Farmers told to prepare for rising temps

Farmers told to prepare for rising temps

Grains
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DPIRD is aware the climate is going to change and knows that it is inevitable that those changes are going to get worse in the future.

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DPIRD principle research scientist Rob Sudmeyer at Wheatbelt NRM's Talkin' Soil Health conference in York last Thursday.

DPIRD principle research scientist Rob Sudmeyer at Wheatbelt NRM's Talkin' Soil Health conference in York last Thursday.

THE Department of Primary Industries and Regional Development (DPIRD) has started work on a new strategy targeting climate change with the aim being to reduce emissions and make industry more resilient.

DPIRD's priorities to assist farmers to adapt to a changing climate and improve farm resilience was addressed by principle research scientist Rob Sudmeyer at the Wheatbelt NRM's Talkin' Soil Health conference in York last Thursday.

The department is aware the climate is going to change and knows that it is inevitable that those changes are going to get worse in the future.

Dr Sudmeyer said farmers have to be prepared and able to deal with temperature increases up to a couple of degrees, plus decreased rainfall.

"There's a lot of nations that are committing to be carbon neutral by 2050, which is implicit in the Paris Agreement," Dr Sudmeyer said.

"So if anyone says we're going to limit climate change to 1.5 degrees, that means we have to get to zero emissions by 2050.

"Nationally there are growing moves for producers to assist their own industries to become much more environmentally sustainable by reducing emissions."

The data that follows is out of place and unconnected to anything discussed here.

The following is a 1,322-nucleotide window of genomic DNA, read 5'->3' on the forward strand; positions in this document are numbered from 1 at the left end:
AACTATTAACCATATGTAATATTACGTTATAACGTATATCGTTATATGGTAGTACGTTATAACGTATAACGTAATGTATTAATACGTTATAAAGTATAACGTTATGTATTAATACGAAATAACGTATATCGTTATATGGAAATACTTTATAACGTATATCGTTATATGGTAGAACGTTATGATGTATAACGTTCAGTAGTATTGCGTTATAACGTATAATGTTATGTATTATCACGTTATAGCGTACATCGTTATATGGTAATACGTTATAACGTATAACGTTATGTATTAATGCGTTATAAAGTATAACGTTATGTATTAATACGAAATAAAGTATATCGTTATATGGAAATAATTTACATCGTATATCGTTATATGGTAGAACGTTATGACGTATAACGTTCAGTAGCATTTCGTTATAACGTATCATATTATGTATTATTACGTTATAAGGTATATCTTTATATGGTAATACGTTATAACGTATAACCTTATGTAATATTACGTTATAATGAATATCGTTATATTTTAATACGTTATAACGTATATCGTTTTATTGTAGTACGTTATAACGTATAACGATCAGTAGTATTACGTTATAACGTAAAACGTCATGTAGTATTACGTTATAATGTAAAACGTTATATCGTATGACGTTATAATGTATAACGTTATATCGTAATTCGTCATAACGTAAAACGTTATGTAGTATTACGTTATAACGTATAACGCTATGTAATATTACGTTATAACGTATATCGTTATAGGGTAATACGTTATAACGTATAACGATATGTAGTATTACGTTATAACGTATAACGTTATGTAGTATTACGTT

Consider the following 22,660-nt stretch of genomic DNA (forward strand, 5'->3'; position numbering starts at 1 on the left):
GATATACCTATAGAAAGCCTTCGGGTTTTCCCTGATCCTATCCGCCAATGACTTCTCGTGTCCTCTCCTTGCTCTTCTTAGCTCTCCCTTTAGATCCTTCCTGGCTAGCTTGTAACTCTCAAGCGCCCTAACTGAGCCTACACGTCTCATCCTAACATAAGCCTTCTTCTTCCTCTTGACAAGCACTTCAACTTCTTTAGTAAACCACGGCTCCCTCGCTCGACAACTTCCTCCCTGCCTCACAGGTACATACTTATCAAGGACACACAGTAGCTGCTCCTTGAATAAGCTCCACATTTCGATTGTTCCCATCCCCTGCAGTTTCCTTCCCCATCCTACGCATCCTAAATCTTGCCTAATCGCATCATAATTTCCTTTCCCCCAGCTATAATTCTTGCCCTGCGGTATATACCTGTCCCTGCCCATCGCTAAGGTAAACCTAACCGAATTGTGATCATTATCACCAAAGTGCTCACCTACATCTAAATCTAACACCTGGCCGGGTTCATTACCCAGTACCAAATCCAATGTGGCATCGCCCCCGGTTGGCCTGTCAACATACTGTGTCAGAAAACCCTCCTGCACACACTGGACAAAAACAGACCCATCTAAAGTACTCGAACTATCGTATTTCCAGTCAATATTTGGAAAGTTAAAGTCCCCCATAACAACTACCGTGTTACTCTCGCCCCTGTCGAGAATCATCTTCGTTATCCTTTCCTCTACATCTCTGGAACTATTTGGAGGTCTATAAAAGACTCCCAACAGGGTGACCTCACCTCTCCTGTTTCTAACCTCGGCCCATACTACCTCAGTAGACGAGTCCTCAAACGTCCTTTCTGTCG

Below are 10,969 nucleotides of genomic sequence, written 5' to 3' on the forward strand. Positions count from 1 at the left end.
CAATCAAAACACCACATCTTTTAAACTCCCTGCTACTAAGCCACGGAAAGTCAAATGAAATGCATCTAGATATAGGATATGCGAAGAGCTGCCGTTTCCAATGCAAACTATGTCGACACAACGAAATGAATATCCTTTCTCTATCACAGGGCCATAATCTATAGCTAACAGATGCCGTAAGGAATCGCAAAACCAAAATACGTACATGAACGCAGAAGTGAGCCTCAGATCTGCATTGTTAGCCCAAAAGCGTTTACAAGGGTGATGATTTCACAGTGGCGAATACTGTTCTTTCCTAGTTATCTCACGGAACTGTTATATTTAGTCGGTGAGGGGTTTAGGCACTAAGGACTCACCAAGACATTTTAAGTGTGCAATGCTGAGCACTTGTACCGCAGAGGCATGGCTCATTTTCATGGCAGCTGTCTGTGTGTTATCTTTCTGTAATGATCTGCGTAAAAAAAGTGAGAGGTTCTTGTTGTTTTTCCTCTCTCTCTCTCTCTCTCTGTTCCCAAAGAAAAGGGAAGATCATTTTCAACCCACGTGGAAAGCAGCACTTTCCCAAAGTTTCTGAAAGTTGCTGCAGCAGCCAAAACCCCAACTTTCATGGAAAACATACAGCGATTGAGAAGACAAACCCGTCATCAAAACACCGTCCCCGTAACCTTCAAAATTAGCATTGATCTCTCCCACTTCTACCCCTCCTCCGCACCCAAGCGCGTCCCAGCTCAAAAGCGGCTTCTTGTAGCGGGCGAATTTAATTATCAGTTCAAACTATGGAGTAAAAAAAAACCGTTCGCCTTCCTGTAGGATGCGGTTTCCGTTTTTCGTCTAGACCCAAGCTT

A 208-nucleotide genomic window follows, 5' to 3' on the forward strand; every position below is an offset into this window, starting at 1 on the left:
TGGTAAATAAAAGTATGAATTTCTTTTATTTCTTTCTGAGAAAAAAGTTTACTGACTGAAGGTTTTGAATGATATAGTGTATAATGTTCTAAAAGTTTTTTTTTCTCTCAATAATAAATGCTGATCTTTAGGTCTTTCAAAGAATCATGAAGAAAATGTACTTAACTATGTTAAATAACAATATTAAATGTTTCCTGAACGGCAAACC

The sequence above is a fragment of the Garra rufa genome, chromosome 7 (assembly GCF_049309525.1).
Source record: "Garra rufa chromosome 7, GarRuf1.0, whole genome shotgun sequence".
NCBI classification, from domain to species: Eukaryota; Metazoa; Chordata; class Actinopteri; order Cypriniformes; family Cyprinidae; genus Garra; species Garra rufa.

Last year, the European Council announced a program around being carbon neutral, with one of the suggestions being to look into establishing carbon border taxes to protect their industries.

"Europe doesn't want a situation where their polluting industries go offshore and then import products that have high embedded carbon emissions in them," Dr Sudmeyer said.

"At the moment that's only for products like cement, iron and steel, but there's no reason that wouldn't extend to agricultural products if they can get it past the World Trade Organisation."

Consumers around the world are starting to ask questions about the environmental impacts of the food they eat - if they start voting with their dollars it will have an impact on industries which continue to be high emitters.

It is for this reason DPIRD is developing a new whole-of-department strategy, not just for agriculture.

Dr Sudmeyer said it was really important as there was no point having vague notions of reducing the impact of climate change, without them being connected to concrete actions and targets.

"We've got quite a large cropping program which is looking at new crop and pasture varieties for drier and warmer environments," he said.

"There is the Merredin controlled climate facility where crop trials are done, plus there is the new genes project which is looking at developing grain varieties which have characteristics we're looking for.

"There is also a lot of work being done around frost tolerance, because frost has actually increased as the climate has warmed."

Embedded in all of the agronomic work DPIRD does is the fact that the climate is drying, so all the work they do is based on how to equip farmers to deal with that.

"We provide seasonal weather forecasts and we hope to expand that across the pastoral areas as well.

"We've also established a broad network of weather stations which provide real-time weather data to farmers.

"Industry has realised they need to engage with this, it's a real problem which isn't going to go away and the department can be a leader and really assist its stakeholders."

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